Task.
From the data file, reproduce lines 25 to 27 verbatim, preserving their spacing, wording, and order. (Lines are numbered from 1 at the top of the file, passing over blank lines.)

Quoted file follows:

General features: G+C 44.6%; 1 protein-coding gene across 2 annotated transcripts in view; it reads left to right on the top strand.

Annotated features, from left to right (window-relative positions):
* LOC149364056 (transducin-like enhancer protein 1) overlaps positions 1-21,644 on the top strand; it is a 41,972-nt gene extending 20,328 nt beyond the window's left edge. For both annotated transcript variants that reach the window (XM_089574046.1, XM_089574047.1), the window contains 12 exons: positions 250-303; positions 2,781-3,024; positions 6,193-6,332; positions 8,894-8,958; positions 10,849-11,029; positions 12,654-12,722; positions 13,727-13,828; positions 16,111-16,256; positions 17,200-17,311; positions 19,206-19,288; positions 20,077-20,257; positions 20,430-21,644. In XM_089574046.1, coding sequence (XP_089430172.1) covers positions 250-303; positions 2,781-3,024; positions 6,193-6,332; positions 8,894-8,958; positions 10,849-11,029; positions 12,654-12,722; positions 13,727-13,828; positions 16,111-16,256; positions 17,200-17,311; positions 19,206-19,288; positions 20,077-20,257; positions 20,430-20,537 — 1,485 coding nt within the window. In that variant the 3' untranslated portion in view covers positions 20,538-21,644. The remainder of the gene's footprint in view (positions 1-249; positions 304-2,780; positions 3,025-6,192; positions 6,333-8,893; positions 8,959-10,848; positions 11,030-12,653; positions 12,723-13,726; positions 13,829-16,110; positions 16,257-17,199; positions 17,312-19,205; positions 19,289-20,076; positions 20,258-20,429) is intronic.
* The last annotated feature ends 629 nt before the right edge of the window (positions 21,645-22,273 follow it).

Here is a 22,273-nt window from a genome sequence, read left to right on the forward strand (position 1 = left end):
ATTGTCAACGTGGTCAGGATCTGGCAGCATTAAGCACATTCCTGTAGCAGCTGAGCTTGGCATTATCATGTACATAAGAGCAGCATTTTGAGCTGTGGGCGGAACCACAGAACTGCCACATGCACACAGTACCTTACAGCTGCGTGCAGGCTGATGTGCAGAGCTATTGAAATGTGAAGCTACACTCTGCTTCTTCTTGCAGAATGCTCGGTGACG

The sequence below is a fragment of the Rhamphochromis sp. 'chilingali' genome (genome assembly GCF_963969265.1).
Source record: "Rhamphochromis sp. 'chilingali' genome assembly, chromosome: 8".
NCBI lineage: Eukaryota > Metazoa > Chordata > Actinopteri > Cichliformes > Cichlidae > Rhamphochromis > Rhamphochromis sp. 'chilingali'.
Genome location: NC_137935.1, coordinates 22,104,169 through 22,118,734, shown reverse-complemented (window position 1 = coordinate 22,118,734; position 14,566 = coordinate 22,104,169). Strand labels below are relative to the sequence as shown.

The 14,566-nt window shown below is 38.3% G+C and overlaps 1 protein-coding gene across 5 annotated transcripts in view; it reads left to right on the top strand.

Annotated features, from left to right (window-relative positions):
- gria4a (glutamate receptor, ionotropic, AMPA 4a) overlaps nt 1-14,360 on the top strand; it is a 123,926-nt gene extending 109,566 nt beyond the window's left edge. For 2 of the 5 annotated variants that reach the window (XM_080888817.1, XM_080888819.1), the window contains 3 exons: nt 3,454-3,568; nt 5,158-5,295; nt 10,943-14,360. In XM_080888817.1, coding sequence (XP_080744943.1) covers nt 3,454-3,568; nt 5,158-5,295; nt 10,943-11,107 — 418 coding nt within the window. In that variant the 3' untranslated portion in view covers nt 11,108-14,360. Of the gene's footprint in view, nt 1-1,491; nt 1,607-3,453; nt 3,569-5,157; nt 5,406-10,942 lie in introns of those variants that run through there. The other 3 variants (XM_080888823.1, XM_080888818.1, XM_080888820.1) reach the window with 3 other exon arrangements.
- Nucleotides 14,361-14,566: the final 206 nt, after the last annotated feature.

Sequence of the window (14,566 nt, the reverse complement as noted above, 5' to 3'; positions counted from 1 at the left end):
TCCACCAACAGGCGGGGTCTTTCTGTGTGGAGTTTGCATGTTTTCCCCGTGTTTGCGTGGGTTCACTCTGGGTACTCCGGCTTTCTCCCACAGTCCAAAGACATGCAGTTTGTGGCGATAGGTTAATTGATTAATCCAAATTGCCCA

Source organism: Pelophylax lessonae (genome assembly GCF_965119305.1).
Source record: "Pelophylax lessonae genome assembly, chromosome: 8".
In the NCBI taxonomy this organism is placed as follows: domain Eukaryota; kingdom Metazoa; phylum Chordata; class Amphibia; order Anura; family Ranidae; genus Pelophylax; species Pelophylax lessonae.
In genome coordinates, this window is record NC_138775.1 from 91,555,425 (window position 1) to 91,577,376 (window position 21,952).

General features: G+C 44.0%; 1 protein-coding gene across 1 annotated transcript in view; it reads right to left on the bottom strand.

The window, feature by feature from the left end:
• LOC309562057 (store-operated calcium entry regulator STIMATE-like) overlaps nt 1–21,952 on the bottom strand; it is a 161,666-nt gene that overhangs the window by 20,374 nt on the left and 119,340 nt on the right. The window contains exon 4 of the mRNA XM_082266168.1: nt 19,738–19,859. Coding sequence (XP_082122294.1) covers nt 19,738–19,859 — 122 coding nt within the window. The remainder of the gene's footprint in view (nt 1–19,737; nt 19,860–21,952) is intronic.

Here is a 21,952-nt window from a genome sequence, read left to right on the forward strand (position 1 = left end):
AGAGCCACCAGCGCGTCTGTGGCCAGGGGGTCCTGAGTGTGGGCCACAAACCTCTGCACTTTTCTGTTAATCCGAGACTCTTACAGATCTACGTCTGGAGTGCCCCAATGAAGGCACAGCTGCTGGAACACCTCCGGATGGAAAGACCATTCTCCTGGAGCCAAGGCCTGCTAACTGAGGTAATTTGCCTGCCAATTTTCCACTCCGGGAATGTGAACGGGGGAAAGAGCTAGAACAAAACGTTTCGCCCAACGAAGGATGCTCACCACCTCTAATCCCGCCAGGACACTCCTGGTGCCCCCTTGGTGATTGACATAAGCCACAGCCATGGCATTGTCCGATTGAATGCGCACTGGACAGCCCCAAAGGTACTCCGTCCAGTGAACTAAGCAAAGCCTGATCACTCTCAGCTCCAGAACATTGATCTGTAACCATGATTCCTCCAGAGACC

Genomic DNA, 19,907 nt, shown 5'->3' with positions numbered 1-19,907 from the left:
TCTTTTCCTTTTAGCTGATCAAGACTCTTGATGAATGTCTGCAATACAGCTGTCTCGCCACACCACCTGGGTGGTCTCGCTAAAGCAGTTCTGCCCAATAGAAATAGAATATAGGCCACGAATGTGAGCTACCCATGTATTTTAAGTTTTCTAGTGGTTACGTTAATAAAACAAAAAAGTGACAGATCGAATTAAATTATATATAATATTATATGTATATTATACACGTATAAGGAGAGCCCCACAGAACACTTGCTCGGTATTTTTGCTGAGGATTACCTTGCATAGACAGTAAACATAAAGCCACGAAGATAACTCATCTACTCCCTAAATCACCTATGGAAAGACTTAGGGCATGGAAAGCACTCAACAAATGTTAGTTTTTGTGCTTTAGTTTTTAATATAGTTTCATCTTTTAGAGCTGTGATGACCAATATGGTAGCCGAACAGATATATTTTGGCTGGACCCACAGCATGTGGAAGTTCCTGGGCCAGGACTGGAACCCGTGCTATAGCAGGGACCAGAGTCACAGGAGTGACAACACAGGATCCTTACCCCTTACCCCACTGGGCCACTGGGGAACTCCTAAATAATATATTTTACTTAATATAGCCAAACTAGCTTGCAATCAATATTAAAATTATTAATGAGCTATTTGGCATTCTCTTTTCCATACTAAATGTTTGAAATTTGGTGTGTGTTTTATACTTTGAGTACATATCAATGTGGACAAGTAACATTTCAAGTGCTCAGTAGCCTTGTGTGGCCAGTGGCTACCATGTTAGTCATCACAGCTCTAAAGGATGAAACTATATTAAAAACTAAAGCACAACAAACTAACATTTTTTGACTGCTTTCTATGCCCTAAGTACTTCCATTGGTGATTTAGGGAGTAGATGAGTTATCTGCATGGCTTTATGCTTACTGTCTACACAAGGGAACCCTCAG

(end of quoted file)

AGAGCCACCAGCGCGTCTGTGGCCAGGGGGTCCTGAGTGTGGGCCACAAACCTCTGCACTTTTCTGTTAATCCGAGACTCTTACAGATCTACGTCTGGAGTGCCCCAATGAAGGCACAGCTGCTGGAACACCTCCGGATGGAAAGACCATTCTCCTGGAGCCAAGGCCTGCTAACTGAGGTAATTTGCCTGCCAATTTTCCACTCCGGGAATGTGAACGGGGGAAAGAGCTAGAACAAAACGTTTCGCCCAACGAAGGATGCTCACCACCTCTAATCCCGCCAGGACACTCCTGGTGCCCCCTTGGTGATTGACATAAGCCACAGCCATGGCATTGTCCGATTGAATGCGCACTGGACAGCCCCAAAGGTACTCCGTCCAGTGAACTAAGCAAAGCCTGATCACTCTCAGCTCCAGAACATTGATCTGTAACCATGATTCCTCCAGAGACC

Genomic DNA, 19,907 nt, shown 5'->3' with positions numbered 1-19,907 from the left:
TCTTTTCCTTTTAGCTGATCAAGACTCTTGATGAATGTCTGCAATACAGCTGTCTCGCCACACCACCTGGGTGGTCTCGCTAAAGCAGTTCTGCCCAATAGAAATAGAATATAGGCCACGAATGTGAGCTACCCATGTATTTTAAGTTTTCTAGTGGTTACGTTAATAAAACAAAAAAGTGACAGATCGAATTAAATTATATATAATATTATATGTATATTATACACGTATAAGGAGAGCCCCACAGAACACTTGCTCGGTATTTTTGCTGAGGATTACCTTGCATAGACAGTAAACATAAAGCCACGAAGATAACTCATCTACTCCCTAAATCACCTATGGAAAGACTTAGGGCATGGAAAGCACTCAACAAATGTTAGTTTTTGTGCTTTAGTTTTTAATATAGTTTCATCTTTTAGAGCTGTGATGACCAATATGGTAGCCGAACAGATATATTTTGGCTGGACCCACAGCATGTGGAAGTTCCTGGGCCAGGACTGGAACCCGTGCTATAGCAGGGACCAGAGTCACAGGAGTGACAACACAGGATCCTTACCCCTTACCCCACTGGGCCACTGGGGAACTCCTAAATAATATATTTTACTTAATATAGCCAAACTAGCTTGCAATCAATATTAAAATTATTAATGAGCTATTTGGCATTCTCTTTTCCATACTAAATGTTTGAAATTTGGTGTGTGTTTTATACTTTGAGTACATATCAATGTGGACAAGTAACATTTCAAGTGCTCAGTAGCCTTGTGTGGCCAGTGGCTACCATGTTAGTCATCACAGCTCTAAAGGATGAAACTATATTAAAAACTAAAGCACAACAAACTAACATTTTTTGACTGCTTTCTATGCCCTAAGTACTTCCATTGGTGATTTAGGGAGTAGATGAGTTATCTGCATGGCTTTATGCTTACTGTCTACACAAGGGAACCCTCAG